Elon Musk says Neuralink could bring A.I. ‘superintelligence’ to the brain

The brain-computer linkup firm has medical applications.  Musk is thinking bigger.


Beyond cortical and limbic systems, the company Neuralink could add a third layer of digital superintelligence to humans and avoid artificial intelligence enslavement, its founder Elon Musk claimed Tuesday. The brain-computer linkup firm is working to treat medical conditions using its implanted chip as early as next year, but during a podcast appearance, Musk reiterated his belief that the technology could avoid some of the worst consequences of advanced machines.

“It’s important that Neuralink solves this problem sooner rather than later, because the point at which we have digital superintelligence, that’s when we pass the singularity and things become just very uncertain,” Musk said during an interview with MIT professor Lex Fridman.

Musk was keen to note that the singularity, a hypothesized point where machines grow so advanced that humanity slips into an irreversible change, may not necessarily be good or bad. He did state, however, that “things become extremely unstable” after that point, which means Neuralink would need to achieve its human-brain linkup either before or not long after “to minimize the existential risk for humanity and consciousness as we know it.”

It’s a strong statement from Musk, par for the course for billionaire. Musk has repeatedly warned that humans would need to preemptively act to avoid A.I. outpacing the species. Alongside Neuralink, which he detailed in July, Musk has also called for government regulation. His declarations have been met with skepticism from some in the A.I. community.

Watch Musk’s full appearance below:

Neuralink: the plan to wire up brains

At the California Academy of Sciences’ Morrison Planetarium in July, Musk and a team of scientists explained how Neuralink plans to use invasive methods to measure the brain. This is opposed to non-invasive methods like hats that don’t require surgery.

Central to this is the N1 chip, a hermetically-sealed chip that measures four millimeters by four millimeters. It sits in a cylindrical package measuring eight millimeters in diameter. Each chip has 1,024 electrodes, around 100 times more than that used by systems used to treat Parkinson’s. Each electrode is five microns thick, three less than a blood cell, and can measure electrical spikes when placed 60 microns away from a neuron.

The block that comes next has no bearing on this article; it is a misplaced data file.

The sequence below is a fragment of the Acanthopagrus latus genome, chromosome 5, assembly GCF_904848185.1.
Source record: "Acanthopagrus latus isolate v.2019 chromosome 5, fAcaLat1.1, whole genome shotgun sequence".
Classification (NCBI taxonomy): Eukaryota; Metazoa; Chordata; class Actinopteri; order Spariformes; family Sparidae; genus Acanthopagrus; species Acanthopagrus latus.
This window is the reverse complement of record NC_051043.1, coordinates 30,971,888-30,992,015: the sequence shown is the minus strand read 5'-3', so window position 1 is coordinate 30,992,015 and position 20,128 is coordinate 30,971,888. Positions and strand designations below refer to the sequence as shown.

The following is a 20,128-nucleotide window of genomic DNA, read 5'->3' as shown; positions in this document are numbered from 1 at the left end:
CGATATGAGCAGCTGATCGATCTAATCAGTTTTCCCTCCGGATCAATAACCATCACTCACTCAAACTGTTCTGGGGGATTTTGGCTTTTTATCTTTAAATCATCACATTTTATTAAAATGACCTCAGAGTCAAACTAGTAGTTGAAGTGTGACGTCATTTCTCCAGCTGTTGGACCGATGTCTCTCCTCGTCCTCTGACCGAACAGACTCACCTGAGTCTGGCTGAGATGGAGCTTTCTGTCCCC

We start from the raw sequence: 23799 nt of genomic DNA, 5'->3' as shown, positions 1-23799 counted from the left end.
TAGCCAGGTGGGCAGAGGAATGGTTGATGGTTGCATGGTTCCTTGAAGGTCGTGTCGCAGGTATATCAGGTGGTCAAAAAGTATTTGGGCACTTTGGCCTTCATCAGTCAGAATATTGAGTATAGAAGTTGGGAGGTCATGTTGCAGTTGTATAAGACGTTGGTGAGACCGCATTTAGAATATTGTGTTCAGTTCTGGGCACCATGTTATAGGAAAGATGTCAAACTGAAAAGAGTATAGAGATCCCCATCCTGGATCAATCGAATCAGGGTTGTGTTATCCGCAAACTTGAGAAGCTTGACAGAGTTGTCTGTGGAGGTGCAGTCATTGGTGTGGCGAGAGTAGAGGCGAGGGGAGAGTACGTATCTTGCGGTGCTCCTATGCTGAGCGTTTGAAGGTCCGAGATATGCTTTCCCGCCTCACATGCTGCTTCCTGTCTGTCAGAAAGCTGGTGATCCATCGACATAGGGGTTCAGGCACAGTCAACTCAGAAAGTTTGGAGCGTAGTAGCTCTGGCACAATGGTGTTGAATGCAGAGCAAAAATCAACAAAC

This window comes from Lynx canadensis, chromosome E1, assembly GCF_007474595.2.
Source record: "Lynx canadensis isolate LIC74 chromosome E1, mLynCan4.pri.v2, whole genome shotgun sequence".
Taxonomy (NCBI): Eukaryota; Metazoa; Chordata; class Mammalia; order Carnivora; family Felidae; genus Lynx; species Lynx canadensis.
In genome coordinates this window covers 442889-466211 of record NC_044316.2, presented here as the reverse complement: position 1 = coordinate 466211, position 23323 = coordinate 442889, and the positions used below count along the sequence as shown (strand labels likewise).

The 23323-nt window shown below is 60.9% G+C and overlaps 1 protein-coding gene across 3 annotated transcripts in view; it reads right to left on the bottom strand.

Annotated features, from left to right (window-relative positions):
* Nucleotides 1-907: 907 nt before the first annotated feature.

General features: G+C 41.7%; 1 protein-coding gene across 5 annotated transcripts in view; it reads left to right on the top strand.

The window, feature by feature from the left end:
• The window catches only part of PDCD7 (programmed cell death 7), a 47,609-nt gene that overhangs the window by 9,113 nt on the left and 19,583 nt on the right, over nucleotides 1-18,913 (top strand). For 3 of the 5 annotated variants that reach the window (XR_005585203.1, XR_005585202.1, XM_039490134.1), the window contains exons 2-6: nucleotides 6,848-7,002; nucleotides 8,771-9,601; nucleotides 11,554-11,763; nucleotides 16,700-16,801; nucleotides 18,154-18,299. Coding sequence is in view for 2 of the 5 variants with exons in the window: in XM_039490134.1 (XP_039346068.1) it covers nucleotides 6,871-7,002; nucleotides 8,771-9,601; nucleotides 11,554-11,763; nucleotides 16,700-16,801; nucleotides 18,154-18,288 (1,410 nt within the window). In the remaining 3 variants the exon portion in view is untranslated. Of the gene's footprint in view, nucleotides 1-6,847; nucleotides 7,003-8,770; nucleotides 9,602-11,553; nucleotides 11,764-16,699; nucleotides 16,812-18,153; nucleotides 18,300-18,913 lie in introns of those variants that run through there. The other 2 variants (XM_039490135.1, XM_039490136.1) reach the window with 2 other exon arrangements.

Neuralink aims to bring the implant to one human patient by the end of next year. The focus would be on patients with quadriplegia due to C1-C4 spinal cord injury. The initial setup would use four N1 chips, one by the somatic sensory cortex and three by the motor areas. It’s then wired to an inductive coil, connecting to a battery and Bluetooth that powers the system. The end result is a system that can control a smartphone or other computer system.

Neuralink's N1 chip array in action.


Neuralink: how Musk wants it to enable superintelligence

While medical applications are the initial focus, Musk has regularly voiced interest in using it to link up humans with machines.

During his appearance on Fridman’s podcast, he explained how humans currently have two systems. There’s a limbic system that drives impulses, and the cortex system that tries to control the limbic system while acting as an intelligence layer. Nobody wants to remove either layer. Musk believes that a third layer could sit on top and share a similar relationship to the first two layers.

“Perhaps there can be a tertiary layer where digital superintelligence lies,” Musk explained. “That will be vastly more intelligent than the cortex but still co-exist peacefully and in a benign manner with the cortex and limbic system.”

This, Musk has previously explained, would enable humans to keep up with machines. During an August discussion with Alibaba Group co-founder Jack Ma, Musk explained that human speech to a computer would sound like “very slow tonal wheezing…kind of like whale sounds.” Linking up the brain would offer a faster method of connection.

His plan has been met with some skepticism. Noel Sharkey, professor of robotics at the University of Sheffield, told The Telegraph in July that the idea was “nonsense.” Instead, Sharkey is keen to direct attention to areas like unjust decision making, or autonomous weapons. Sharkey serves as a spokesperson for the Campaign to Stop Killer Robots.

Musk did not argue on Tuesday for brain linkup as the only solution. He also called for the establishment of a government agency that could oversee artificial intelligence, similar to the United States’ FAA for flying machines or the FDA for food. Musk argued that governments normally take action after a problem has developed further, which would be unacceptable in the case of artificial intelligence.

It’s not the first time Musk has appeared on Fridman’s podcast. In an April 2019 appearance, the pair discussed a number of ideas including whether the universe is an elaborate simulation. Fridman asked the entrepreneur what he would ask an artificial general intelligence given the chance. After pausing for 14 seconds, Musk landed on his question.

“What’s outside the simulation?”

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